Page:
Les hommes ont oublié cette vérité. Mais tu ne dois pas l'oublier, dit le renard. Tu deviens responsable pour toujours de ce que tu as apprivoisé.
Le Petit Prince, chap. 21

Tuesday, 8 January 2013

Stable isotopes to know cat's diet on islands

MECKSTROTH, A. M., MILES, A. K. & CHANDRA, S. 2007. Diets of Introduced Predators Using Stable Isotopes and Stomach Contents. The Journal of Wildlife Management, 71: 2387–2392.

In a study of predation on ground-nesting birds at South San Francisco Bay (South Bay), California, USA, we analyzed stomach contents and stable isotopes of carbon and nitrogen to identify commonly consumed prey. We obtained the stomach contents from 206 nonnative red foxes (Vulpes vulpes regalis) collected in the South Bay area and Monterey County during 1995–2001 and from 68 feral cats (Felis silvestris) from the South Bay area during 2001–2002. We determined prey identity, biomass, and frequency, described seasonal diet trends, and derived an Index of Relative Importance. Avian species were the most frequent prey we found in the stomachs of red foxes from South Bay (61%), whereas small rodents were most frequent for red foxes from Monterey County (62%). Small rodents were the most frequent prey we found in feral cats (63%). Carbon and nitrogen isotopic signatures for foxes supported stomach content findings. However, isotope results indicated that cats received a majority of their energy from a source other than rodents and outside the natural system, which differed from the stomach content analysis. We demonstrated the utility of both stable isotope and stomach content analyses to establish a more complete understanding of predators' diets. This information aids natural resource managers in planning and evaluating future predator-removal programs and increases our understanding of the impacts of nonnative foxes and cats on native species.

Petra Quillfeldt, P.,  I. Schenk, R.A. R. McGill, I. J. Strange, J.F. Masello, A. Gladbach, V. Roesch & R.W. Furness. 2008.Introduced mammals coexist with seabirds at New Island, Falkland Islands: abundance, habitat preferences, and stable isotope analysis of diet. Polar Biology 31:333–349 

The largest known colony of Thin-billed prions Pachyptila belcheri has been coexisting with introduced mammals for more than 100 years. Three of the introduced mammals are potential predators of adults, eggs and chicks, namely ship rats Rattus rattus, house mice Mus musculus and feral cats Felis catus. We here determine habitat preferences over three seasons and dietary patterns of the unique set of introduced predators at New Island, Falkland Islands, with emphasis on the ship rats. Our study highlights spatial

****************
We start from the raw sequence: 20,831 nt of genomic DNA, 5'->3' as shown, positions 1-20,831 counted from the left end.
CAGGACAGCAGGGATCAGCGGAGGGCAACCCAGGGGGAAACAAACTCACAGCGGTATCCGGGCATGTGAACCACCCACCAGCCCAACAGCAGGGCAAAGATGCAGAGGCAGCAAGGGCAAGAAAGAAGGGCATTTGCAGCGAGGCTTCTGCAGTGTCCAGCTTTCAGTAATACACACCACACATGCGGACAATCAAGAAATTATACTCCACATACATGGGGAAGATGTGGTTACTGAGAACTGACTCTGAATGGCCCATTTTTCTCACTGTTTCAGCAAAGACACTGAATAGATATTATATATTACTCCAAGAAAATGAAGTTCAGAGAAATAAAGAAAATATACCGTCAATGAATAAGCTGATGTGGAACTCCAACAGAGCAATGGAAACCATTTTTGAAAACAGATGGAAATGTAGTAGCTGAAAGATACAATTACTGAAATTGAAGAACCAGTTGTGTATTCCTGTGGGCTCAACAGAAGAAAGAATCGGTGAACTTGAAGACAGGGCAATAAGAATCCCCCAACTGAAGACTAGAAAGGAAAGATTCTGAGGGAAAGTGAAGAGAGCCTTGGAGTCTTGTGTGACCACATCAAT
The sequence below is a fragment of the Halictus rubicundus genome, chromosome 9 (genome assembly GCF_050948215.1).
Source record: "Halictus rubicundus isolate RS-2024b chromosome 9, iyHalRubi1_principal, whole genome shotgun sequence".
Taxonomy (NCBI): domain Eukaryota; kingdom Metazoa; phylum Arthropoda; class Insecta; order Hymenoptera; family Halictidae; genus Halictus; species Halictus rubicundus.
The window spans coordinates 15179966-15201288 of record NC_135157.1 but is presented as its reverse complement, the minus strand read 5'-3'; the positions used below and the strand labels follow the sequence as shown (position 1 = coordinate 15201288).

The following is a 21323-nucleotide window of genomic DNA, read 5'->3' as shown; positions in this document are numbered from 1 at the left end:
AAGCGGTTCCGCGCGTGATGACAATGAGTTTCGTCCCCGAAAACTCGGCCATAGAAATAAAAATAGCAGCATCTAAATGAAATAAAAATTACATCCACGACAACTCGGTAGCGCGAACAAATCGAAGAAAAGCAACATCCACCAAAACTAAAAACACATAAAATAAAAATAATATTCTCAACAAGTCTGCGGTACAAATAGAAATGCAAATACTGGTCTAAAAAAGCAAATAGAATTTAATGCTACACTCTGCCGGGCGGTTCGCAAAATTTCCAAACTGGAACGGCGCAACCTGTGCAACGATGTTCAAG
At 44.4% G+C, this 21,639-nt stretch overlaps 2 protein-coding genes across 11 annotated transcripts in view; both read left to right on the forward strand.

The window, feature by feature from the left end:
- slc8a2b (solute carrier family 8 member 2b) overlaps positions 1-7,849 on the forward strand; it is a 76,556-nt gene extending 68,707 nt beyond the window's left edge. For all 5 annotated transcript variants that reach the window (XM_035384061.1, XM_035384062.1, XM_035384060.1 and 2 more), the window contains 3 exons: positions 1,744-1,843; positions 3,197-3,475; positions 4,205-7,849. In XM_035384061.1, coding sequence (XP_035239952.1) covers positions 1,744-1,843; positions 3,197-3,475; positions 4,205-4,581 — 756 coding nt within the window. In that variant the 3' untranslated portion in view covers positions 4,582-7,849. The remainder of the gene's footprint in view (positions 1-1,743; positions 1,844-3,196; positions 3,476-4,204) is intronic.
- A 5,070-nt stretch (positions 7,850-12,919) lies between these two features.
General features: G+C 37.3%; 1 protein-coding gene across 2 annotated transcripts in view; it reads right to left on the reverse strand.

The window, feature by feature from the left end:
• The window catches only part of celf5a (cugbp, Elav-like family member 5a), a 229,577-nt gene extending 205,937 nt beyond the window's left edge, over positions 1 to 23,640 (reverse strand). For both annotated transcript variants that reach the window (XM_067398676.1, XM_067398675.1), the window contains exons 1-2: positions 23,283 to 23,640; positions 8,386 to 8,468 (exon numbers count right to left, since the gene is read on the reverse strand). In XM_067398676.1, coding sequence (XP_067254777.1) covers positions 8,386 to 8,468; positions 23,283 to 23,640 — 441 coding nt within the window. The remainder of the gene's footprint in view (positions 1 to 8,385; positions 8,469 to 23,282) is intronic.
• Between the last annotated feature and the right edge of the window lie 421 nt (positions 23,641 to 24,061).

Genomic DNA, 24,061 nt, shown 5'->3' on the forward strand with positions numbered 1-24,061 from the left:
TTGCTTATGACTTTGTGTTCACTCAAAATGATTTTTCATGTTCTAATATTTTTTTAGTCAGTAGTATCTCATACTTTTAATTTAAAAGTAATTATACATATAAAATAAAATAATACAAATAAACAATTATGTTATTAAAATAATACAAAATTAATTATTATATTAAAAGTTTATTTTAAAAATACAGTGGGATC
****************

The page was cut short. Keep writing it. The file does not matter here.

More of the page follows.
and temporal diVerences in the levels of interaction between predators and native seabirds. Rats and mice had a preference for areas providing cover in the form of the native tussac grass  Parodiochloa  xabellata or introduced gorse  Ulex europaeus. Their diet differed markedly between areas, over the season and between age groups in rats. During the incubation period of the prions in November–December, ship rats had mixed diets, composed mainly of plants and mammals, while only 3% of rats had ingested birds. The proportion of ingested birds, including scavenged, increased in the prion chick-rearing period, when 60% of the rats consumed prions. We used 13C and 15N to compare the importance of marine-derived food between mammal species and individuals, and found that rats in all but one area took diet of partly marine origin, prions being the most frequently encountered marine food. Most house mice at New Island mainly had terrestrial diet. The stable isotope analysis of tissues with different turnover times indicated that individual rats and mice were consistent in their diet over weeks, but opportunistic in the short term. Some individuals (12% of rats and 7% of mice) were highly specialized in marine-derived food. According to the isotope  ratios in a small sample of cat faeces, rodents and rabbits were the chief prey of cats at New Island. Although some individuals of all three predators supplement their terrestrial diet with marine-derived food, the current impact of predation by mammals on the large population of Thinbilled prions at New Island appears small due to a number of factors, including the small size of rodent populations and restriction mainly to small areas providing cover.

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